A former construction manager at the now defunct $7.5-billion Kemper clean coal and carbon capture project in Mississippi claims in a just- unsealed federal whistleblower lawsuit that utility Southern Co. and unit Mississippi Power Co. defrauded the U.S. Energy Dept. of $382 million by filing false statements about the cost, construction status and commercial viability of the project, cancelled in 2018.
The companies intentionally concealed cost overruns and delays at the site to “induce DOE to disburse the money,” says the amended complaint filed Oct. 30 by Kelli Williams, a former Southern site manager who resigned in 2016.
Southern, which has not yet reached the 21-day deadline to file a suit response, did not comment.
The complaint was initially filed in 2018 in the Atlanta federal district court but was put under court seal to allow the government to investigate the claim as required by the False Claims Act. The U.S. Justice Dept. requested it be unsealed but declined to join the case as a plaintiff, with reasons not specified.
Williams can continue the action “in the name of the U.S.,” the suit states, with Justice required to approve any dismissal or settlement.
The Kemper County, Miss., plant was intended to gasify lignite coal to burn as syngas in a 562-MW power plant, with 50% of carbon emissions to be sequestered underground. The facility was considered a successful example of carbon capture technology for power plants—intended to turn lignite coal into lower-carbon gas that would be burned to generate power, with captured greenhouse gases used in enhanced oil recovery at nearby mature oil fields.
It was estimated as a $2.2-billion project when construction began in 2010, with completion set for 2014.
While DOE’s initial $245 million in funding was provided throughout 2010 and 2011, project owners concealed cost overruns and delays already plaguing the facility, the complaint says. Southern abandoned the project in 2017 and demolished the gasifiers and related equipment in 2021, with the plant's power-generating turbines operating since on natural gas.
According to Williams’ complaint, the companies created false estimates to conceal true ballooning costs to mislead DOE, which would have halted financial support. She began working for Southern in 2006 and was construction site manager from 2010 to 2013. In that role, she had first-hand knowledge about company “schemes and frauds,” and raised objections about the false budget information, the complaint says.
Williams also claims in the filing that the company retaliated against her through evaluations and apparent demotions, saying that she was not a "team player."
State regulators "would have rescinded" project approval or never have issued it, if they knew of the persistent delays, Williams contends, adding that she was asked on numerous occasions to prepare documents for the regulators showing the troubled project was on track.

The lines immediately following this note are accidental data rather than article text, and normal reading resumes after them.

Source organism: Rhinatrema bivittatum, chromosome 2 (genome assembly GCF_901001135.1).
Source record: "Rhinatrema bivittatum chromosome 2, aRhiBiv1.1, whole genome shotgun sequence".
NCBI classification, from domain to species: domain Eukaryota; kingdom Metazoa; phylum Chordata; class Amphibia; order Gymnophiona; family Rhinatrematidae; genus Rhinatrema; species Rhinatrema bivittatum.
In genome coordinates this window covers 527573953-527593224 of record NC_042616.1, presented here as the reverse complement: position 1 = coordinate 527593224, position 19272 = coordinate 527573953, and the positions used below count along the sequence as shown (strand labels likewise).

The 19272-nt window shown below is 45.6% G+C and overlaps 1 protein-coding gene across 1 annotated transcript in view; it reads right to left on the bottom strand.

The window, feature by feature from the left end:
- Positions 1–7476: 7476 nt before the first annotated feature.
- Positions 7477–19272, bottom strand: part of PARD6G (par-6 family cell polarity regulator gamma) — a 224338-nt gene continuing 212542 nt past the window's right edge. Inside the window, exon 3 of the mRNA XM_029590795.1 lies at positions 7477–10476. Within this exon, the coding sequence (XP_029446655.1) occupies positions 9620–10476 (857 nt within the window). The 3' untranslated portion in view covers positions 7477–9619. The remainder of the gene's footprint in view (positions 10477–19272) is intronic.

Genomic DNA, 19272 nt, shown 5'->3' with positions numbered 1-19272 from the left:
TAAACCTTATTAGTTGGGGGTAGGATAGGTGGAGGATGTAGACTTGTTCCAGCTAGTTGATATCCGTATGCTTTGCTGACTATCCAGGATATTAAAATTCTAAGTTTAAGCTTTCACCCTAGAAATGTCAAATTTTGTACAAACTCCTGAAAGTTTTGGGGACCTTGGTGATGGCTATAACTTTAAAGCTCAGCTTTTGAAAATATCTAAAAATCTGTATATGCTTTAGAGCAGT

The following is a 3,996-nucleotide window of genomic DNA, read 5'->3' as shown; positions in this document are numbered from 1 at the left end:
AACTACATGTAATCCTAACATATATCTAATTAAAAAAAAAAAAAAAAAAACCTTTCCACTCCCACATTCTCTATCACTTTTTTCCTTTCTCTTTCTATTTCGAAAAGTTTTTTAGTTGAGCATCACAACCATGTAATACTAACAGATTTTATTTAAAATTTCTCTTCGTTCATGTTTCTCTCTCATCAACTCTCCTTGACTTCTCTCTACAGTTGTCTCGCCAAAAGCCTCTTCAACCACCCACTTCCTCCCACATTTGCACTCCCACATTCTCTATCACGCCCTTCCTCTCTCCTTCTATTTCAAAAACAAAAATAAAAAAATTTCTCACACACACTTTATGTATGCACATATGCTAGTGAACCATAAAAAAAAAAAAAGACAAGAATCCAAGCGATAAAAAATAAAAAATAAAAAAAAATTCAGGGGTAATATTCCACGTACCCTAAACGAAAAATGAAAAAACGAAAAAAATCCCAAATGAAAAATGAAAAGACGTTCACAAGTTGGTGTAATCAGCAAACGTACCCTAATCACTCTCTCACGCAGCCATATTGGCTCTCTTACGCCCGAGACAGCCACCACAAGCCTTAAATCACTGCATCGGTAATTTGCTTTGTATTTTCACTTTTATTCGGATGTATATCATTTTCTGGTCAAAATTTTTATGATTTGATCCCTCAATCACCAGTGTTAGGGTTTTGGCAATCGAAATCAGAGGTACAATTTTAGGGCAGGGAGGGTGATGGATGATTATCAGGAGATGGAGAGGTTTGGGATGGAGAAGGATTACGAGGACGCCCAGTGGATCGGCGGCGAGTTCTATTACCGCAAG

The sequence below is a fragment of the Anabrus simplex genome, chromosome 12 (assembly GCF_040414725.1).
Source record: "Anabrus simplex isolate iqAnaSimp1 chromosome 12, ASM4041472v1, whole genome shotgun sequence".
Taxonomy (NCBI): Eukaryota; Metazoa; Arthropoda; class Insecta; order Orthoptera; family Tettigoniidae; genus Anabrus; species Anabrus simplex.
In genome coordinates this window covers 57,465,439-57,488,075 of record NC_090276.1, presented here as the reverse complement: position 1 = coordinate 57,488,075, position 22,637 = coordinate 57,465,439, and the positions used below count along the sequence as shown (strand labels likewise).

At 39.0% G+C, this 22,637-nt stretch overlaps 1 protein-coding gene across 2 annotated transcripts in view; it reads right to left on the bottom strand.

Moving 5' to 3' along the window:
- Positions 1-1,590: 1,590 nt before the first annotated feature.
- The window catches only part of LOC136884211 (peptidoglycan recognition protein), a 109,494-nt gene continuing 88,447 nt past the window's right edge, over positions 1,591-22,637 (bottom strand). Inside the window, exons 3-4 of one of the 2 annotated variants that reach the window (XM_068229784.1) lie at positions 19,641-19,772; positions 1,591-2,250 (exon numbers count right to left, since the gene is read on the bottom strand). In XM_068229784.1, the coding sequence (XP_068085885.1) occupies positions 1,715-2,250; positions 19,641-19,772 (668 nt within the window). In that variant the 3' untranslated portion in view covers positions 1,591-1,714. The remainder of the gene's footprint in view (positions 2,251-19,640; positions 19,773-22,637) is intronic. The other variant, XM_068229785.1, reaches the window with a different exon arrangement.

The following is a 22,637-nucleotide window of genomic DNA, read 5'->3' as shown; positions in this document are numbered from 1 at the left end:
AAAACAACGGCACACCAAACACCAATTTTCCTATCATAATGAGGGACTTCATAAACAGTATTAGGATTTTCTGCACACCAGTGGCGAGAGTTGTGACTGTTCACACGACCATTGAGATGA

Attorneys for Williams did not respond to ENR queries related to her current employment status.
In the project’s original application to DOE, its purpose was stated as a “demonstration of an air-blown integrated gasification combined-cycle power plant based on a transport gasifier.” The gasifier was to be based on catalytic cracking technology provided by Kellogg Brown & Root, now KBR. It was presented as a simpler and more robust method to generate power from coal with high moisture or high ash content compared to other alternatives.
A joint venture between KBR and Yates Construction Co. was replaced on the Kemper project in 2012, ENR reported at the time, with the owner stating it sought to rein in project costs and "change its execution strategy."
It named Baton Rouge, La.-based Performance Contracting as lead contractor as the project ramped up to its busiest phase—claiming the project was on schedule, with commercial operation set to begin in mid-2014. KBR continued to perform engineering and start-up services for the project, the firm and Southern said. Yates Construction said it was "not the cause for any of the previous cost overruns" that were disclosed.
An internal cost re-estimate in April 2012 predicted Kemper would cost 38% above the original estimate. “Management had known for months that 50% more steel, 100% more pipe and 400% more electrical cable would be needed to complete the gasifier,” the complaint says. The increased materials were tied to added labor costs.
Overruns and delays should have triggered reports to DOE that the company never filed, Williams' suit contends.
The defendants also hid the true cost and timeline by pushing construction ahead even without needed materials, despite the likelihood of work having to be redone, the complaint says. “While lacking appropriate materials to secure piping, defendants used temporary lashing, which meant lashings would have to be replaced down the road at much greater [labor and materials] cost,” it says, also noting higher costs tied to more difficult pipe fabrication done after the rest of the structure was built.
Southern and Mississippi Power must pay triple damages, more than $1.1 billion, if Williams wins the lawsuit. She would be entitled to 15% to 30% of the damage award.
A former engineer working for Southern also raised similar project misrepresentations to company officials and to government officials, according to a Mississippi public media report in 2021. But the report indicates no enforcement actions arising from the allegations and settlement details were not disclosed.